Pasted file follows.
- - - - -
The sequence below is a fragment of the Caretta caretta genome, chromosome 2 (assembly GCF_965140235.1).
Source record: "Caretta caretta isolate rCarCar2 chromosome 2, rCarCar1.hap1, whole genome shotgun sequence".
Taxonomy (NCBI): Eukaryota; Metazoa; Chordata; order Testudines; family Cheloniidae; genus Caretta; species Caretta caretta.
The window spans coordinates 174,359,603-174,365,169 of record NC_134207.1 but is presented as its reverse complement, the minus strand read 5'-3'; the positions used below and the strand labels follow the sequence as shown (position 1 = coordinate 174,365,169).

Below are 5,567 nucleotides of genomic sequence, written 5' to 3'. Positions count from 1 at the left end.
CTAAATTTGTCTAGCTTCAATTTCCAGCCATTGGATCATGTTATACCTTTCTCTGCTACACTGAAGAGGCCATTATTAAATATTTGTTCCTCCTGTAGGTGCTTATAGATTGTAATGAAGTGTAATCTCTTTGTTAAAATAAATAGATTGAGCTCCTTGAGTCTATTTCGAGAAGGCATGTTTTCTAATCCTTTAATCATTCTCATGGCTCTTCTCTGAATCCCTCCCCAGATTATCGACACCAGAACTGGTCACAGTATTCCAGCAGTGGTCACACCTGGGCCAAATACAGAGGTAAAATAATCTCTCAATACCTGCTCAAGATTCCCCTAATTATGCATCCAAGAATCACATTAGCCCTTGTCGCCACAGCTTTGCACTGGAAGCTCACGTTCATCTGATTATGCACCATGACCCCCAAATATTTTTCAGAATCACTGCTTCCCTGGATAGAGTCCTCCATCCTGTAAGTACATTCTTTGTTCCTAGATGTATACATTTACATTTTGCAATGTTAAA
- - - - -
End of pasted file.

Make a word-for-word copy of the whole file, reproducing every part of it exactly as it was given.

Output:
The sequence below is a fragment of the Caretta caretta genome, chromosome 2 (assembly GCF_965140235.1).
Source record: "Caretta caretta isolate rCarCar2 chromosome 2, rCarCar1.hap1, whole genome shotgun sequence".
Taxonomy (NCBI): Eukaryota; Metazoa; Chordata; order Testudines; family Cheloniidae; genus Caretta; species Caretta caretta.
The window spans coordinates 174,359,603-174,365,169 of record NC_134207.1 but is presented as its reverse complement, the minus strand read 5'-3'; the positions used below and the strand labels follow the sequence as shown (position 1 = coordinate 174,365,169).

Below are 5,567 nucleotides of genomic sequence, written 5' to 3'. Positions count from 1 at the left end.
CTAAATTTGTCTAGCTTCAATTTCCAGCCATTGGATCATGTTATACCTTTCTCTGCTACACTGAAGAGGCCATTATTAAATATTTGTTCCTCCTGTAGGTGCTTATAGATTGTAATGAAGTGTAATCTCTTTGTTAAAATAAATAGATTGAGCTCCTTGAGTCTATTTCGAGAAGGCATGTTTTCTAATCCTTTAATCATTCTCATGGCTCTTCTCTGAATCCCTCCCCAGATTATCGACACCAGAACTGGTCACAGTATTCCAGCAGTGGTCACACCTGGGCCAAATACAGAGGTAAAATAATCTCTCAATACCTGCTCAAGATTCCCCTAATTATGCATCCAAGAATCACATTAGCCCTTGTCGCCACAGCTTTGCACTGGAAGCTCACGTTCATCTGATTATGCACCATGACCCCCAAATATTTTTCAGAATCACTGCTTCCCTGGATAGAGTCCTCCATCCTGTAAGTACATTCTTTGTTCCTAGATGTATACATTTACATTTTGCAATGTTAAA